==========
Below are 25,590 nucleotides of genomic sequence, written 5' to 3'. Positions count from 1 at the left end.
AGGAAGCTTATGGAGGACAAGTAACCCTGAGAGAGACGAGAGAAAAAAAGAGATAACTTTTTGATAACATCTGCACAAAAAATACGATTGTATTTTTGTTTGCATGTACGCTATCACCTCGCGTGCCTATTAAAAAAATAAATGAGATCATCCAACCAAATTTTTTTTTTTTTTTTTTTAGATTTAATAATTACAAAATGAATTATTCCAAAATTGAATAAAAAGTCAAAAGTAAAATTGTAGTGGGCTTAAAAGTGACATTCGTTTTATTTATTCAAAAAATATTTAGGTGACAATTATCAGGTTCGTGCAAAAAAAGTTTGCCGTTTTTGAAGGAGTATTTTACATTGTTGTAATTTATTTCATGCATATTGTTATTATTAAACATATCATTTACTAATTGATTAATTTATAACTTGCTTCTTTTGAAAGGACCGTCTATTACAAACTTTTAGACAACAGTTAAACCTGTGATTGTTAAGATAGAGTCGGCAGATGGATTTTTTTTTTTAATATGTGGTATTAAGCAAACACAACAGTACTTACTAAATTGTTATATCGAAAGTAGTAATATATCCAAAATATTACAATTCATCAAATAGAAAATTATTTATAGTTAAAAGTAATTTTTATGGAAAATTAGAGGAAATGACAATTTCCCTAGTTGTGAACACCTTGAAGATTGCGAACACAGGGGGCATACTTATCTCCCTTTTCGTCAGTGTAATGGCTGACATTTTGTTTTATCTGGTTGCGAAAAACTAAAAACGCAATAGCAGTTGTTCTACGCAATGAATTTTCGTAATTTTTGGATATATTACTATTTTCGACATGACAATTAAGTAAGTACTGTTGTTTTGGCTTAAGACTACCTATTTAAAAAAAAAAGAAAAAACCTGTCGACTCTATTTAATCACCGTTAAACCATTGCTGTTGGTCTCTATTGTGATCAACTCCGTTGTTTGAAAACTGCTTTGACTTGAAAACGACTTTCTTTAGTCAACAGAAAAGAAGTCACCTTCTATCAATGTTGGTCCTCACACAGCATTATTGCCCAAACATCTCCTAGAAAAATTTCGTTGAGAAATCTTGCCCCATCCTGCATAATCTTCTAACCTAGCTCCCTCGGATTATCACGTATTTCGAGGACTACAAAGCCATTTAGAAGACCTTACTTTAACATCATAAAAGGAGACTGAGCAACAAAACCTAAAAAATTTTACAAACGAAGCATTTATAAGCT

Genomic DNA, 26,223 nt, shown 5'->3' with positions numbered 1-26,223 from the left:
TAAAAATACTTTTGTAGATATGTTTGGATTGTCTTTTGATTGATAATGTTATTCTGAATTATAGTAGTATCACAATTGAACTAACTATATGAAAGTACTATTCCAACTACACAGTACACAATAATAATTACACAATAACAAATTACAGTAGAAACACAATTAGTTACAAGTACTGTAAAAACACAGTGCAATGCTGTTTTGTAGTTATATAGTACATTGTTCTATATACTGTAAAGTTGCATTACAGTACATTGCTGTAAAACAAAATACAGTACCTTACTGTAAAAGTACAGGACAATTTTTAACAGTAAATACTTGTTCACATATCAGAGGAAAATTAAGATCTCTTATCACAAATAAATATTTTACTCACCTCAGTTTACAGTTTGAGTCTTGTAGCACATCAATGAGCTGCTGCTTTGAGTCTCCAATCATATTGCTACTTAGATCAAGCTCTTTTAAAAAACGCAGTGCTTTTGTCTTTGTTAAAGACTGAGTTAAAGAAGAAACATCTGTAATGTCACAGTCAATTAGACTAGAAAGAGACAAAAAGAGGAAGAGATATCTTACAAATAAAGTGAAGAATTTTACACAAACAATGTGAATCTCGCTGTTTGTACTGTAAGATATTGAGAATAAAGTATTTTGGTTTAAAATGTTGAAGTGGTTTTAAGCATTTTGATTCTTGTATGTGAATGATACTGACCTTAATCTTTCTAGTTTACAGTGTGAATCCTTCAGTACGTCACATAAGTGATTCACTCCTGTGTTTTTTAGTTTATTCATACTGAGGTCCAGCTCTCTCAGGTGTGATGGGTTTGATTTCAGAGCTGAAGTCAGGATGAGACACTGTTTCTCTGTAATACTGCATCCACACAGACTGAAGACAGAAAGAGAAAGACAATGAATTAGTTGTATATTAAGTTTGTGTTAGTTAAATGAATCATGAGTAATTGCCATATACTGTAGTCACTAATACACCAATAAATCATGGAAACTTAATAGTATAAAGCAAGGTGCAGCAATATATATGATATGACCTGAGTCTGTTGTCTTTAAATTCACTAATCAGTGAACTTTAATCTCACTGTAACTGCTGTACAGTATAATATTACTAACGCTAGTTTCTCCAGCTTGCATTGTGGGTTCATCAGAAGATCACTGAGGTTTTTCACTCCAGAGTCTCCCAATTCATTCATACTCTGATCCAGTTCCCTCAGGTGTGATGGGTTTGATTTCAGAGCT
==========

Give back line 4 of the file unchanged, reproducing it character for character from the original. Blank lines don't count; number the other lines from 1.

TAAAAATACTTTTGTAGATATGTTTGGATTGTCTTTTGATTGATAATGTTATTCTGAATTATAGTAGTATCACAATTGAACTAACTATATGAAAGTACTATTCCAACTACACAGTACACAATAATAATTACACAATAACAAATTACAGTAGAAACACAATTAGTTACAAGTACTGTAAAAACACAGTGCAATGCTGTTTTGTAGTTATATAGTACATTGTTCTATATACTGTAAAGTTGCATTACAGTACATTGCTGTAAAACAAAATACAGTACCTTACTGTAAAAGTACAGGACAATTTTTAACAGTAAATACTTGTTCACATATCAGAGGAAAATTAAGATCTCTTATCACAAATAAATATTTTACTCACCTCAGTTTACAGTTTGAGTCTTGTAGCACATCAATGAGCTGCTGCTTTGAGTCTCCAATCATATTGCTACTTAGATCAAGCTCTTTTAAAAAACGCAGTGCTTTTGTCTTTGTTAAAGACTGAGTTAAAGAAGAAACATCTGTAATGTCACAGTCAATTAGACTAGAAAGAGACAAAAAGAGGAAGAGATATCTTACAAATAAAGTGAAGAATTTTACACAAACAATGTGAATCTCGCTGTTTGTACTGTAAGATATTGAGAATAAAGTATTTTGGTTTAAAATGTTGAAGTGGTTTTAAGCATTTTGATTCTTGTATGTGAATGATACTGACCTTAATCTTTCTAGTTTACAGTGTGAATCCTTCAGTACGTCACATAAGTGATTCACTCCTGTGTTTTTTAGTTTATTCATACTGAGGTCCAGCTCTCTCAGGTGTGATGGGTTTGATTTCAGAGCTGAAGTCAGGATGAGACACTGTTTCTCTGTAATACTGCATCCACACAGACTGAAGACAGAAAGAGAAAGACAATGAATTAGTTGTATATTAAGTTTGTGTTAGTTAAATGAATCATGAGTAATTGCCATATACTGTAGTCACTAATACACCAATAAATCATGGAAACTTAATAGTATAAAGCAAGGTGCAGCAATATATATGATATGACCTGAGTCTGTTGTCTTTAAATTCACTAATCAGTGAACTTTAATCTCACTGTAACTGCTGTACAGTATAATATTACTAACGCTAGTTTCTCCAGCTTGCATTGTGGGTTCATCAGAAGATCACTGAGGTTTTTCACTCCAGAGTCTCCCAATTCATTCATACTCTGATCCAGTTCCCTCAGGTGTGATGGGTTTGATTTCAGAGCT